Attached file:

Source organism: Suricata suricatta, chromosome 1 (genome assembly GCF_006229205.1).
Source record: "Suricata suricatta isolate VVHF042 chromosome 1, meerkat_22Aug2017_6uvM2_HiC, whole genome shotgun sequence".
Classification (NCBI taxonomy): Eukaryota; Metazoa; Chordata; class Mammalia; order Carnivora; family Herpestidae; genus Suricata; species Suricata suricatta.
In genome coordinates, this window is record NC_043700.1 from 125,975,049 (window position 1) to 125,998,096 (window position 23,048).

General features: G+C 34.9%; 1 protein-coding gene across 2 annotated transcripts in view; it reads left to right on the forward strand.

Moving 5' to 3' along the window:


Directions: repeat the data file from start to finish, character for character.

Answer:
Source organism: Suricata suricatta, chromosome 1 (genome assembly GCF_006229205.1).
Source record: "Suricata suricatta isolate VVHF042 chromosome 1, meerkat_22Aug2017_6uvM2_HiC, whole genome shotgun sequence".
Classification (NCBI taxonomy): Eukaryota; Metazoa; Chordata; class Mammalia; order Carnivora; family Herpestidae; genus Suricata; species Suricata suricatta.
In genome coordinates, this window is record NC_043700.1 from 125,975,049 (window position 1) to 125,998,096 (window position 23,048).

General features: G+C 34.9%; 1 protein-coding gene across 2 annotated transcripts in view; it reads left to right on the forward strand.

Moving 5' to 3' along the window: